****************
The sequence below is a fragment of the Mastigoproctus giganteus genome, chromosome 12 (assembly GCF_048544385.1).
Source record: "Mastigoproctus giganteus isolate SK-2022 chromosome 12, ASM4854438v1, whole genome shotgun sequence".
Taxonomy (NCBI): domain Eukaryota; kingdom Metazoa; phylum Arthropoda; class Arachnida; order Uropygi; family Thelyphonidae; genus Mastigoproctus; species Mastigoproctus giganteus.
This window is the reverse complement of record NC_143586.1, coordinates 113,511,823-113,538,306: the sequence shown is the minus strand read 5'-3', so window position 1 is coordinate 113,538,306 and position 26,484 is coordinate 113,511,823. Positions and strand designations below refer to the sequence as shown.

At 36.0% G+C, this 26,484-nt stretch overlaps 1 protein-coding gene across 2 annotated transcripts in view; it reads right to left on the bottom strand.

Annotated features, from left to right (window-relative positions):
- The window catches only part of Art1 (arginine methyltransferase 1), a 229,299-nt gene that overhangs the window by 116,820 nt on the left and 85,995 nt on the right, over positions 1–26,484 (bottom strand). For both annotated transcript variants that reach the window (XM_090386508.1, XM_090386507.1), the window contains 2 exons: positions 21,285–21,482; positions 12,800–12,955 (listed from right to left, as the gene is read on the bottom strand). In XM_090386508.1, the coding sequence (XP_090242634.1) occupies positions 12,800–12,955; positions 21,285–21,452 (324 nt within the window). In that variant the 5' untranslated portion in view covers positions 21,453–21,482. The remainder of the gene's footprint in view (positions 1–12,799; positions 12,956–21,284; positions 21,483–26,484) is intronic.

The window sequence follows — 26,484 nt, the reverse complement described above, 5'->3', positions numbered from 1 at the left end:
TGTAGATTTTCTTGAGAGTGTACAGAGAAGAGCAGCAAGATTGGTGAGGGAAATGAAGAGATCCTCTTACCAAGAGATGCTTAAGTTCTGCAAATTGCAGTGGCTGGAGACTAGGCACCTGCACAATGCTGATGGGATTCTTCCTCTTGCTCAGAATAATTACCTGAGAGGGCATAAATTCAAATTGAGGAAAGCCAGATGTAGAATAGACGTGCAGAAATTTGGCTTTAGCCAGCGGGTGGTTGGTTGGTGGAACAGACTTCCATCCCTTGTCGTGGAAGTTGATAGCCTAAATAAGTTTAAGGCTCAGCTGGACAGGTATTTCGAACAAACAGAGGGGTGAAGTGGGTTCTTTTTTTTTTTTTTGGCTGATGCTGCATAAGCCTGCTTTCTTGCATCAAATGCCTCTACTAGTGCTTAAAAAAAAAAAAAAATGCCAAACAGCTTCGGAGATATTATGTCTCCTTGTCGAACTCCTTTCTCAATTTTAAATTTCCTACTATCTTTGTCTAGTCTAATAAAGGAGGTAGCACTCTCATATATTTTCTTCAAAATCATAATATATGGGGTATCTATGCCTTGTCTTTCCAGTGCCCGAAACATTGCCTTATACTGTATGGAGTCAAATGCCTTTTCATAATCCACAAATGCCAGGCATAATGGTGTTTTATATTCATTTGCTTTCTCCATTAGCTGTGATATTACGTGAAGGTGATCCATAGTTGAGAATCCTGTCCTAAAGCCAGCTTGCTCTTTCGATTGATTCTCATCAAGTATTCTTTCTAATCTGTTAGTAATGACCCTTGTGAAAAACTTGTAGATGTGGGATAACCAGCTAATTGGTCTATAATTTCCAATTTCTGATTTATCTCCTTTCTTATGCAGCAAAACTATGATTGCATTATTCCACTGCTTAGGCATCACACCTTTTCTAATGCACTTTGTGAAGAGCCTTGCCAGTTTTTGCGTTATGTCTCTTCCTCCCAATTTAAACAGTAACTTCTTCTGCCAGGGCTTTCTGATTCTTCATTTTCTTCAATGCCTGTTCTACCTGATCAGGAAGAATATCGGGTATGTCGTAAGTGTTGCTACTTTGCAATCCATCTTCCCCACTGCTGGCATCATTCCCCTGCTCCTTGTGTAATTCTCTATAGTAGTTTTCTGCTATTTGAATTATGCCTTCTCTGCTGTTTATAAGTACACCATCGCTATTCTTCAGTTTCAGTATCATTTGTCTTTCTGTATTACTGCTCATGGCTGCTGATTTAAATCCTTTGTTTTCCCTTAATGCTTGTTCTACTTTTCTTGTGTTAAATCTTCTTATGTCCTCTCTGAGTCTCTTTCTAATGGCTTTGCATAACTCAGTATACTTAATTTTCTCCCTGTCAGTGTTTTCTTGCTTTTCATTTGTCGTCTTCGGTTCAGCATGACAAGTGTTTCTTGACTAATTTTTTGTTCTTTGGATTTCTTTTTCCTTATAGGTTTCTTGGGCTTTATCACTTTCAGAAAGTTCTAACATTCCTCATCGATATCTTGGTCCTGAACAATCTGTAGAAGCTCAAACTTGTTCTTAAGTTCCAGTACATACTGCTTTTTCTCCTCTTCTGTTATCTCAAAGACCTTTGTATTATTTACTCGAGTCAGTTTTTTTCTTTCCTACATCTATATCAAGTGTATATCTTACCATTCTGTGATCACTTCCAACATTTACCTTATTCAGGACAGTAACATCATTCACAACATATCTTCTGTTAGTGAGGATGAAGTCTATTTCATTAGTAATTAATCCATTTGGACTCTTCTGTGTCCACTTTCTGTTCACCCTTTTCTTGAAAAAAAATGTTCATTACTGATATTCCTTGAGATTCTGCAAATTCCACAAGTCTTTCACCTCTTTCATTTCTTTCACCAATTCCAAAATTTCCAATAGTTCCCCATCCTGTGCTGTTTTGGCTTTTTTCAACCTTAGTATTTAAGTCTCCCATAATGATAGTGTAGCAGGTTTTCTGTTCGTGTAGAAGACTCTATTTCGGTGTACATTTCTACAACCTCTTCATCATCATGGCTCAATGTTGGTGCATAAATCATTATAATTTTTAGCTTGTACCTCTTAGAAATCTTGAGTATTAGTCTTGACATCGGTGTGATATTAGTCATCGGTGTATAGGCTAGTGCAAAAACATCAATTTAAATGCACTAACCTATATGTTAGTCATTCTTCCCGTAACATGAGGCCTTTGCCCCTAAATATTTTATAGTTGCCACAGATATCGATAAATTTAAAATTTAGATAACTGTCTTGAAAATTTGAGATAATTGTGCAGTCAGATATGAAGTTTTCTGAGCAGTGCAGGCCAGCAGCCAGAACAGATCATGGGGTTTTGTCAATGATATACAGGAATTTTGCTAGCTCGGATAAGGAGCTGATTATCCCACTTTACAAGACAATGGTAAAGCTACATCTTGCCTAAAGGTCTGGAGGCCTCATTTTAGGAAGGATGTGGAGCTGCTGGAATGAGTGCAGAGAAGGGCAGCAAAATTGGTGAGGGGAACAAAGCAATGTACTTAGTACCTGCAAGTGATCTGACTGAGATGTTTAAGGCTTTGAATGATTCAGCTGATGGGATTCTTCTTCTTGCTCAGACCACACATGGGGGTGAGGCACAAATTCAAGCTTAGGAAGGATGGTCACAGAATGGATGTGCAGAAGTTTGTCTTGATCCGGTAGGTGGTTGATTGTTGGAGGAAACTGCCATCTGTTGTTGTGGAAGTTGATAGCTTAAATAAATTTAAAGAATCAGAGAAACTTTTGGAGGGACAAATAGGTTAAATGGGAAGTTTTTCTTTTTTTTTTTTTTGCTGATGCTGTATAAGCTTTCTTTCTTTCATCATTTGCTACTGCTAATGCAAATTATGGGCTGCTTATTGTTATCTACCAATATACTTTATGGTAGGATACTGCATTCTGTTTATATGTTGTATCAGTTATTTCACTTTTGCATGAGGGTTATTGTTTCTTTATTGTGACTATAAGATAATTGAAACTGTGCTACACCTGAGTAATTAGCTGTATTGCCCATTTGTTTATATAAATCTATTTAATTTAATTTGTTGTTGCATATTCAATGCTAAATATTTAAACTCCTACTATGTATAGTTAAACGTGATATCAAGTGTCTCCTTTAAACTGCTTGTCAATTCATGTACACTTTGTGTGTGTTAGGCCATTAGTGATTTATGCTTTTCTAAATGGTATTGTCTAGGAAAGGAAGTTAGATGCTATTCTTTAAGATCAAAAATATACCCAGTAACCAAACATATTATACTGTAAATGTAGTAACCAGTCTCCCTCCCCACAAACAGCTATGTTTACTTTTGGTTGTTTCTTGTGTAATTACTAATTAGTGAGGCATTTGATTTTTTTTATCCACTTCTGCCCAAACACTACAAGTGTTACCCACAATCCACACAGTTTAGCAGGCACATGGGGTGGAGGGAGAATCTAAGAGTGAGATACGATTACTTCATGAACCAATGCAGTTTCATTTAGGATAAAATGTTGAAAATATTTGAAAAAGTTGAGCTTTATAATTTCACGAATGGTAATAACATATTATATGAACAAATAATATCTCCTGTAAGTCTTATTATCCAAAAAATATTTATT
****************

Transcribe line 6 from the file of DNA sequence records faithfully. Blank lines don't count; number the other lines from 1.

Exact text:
Annotated features, from left to right (window-relative positions):